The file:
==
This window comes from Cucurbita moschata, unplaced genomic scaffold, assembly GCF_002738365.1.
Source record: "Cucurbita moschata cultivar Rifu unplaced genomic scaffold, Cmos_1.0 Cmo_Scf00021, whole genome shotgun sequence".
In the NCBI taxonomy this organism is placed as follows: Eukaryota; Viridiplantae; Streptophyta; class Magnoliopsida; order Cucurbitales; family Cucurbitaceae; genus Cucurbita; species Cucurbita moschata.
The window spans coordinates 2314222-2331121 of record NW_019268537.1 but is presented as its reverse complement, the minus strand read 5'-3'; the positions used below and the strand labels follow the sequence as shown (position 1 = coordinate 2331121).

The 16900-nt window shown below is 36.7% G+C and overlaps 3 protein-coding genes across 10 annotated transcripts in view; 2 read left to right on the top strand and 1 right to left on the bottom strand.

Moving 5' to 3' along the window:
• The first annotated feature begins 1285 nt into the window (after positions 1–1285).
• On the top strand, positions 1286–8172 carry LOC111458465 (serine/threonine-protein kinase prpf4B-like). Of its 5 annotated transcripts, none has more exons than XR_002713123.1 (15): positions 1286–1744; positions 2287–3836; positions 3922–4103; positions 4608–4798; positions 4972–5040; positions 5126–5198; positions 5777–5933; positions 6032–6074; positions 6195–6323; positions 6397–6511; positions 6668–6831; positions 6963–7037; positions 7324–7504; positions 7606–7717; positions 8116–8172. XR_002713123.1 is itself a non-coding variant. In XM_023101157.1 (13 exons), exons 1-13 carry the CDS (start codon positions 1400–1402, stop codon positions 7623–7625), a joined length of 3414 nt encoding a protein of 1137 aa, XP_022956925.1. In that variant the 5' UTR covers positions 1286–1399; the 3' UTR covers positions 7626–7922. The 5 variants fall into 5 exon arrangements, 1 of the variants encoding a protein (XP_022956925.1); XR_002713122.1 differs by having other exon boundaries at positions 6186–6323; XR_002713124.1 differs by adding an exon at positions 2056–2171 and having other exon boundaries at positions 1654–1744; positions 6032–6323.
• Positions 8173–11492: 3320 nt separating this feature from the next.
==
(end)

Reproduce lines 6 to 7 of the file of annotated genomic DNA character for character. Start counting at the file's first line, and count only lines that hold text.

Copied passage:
Moving 5' to 3' along the window:
• The first annotated feature begins 1285 nt into the window (after positions 1–1285).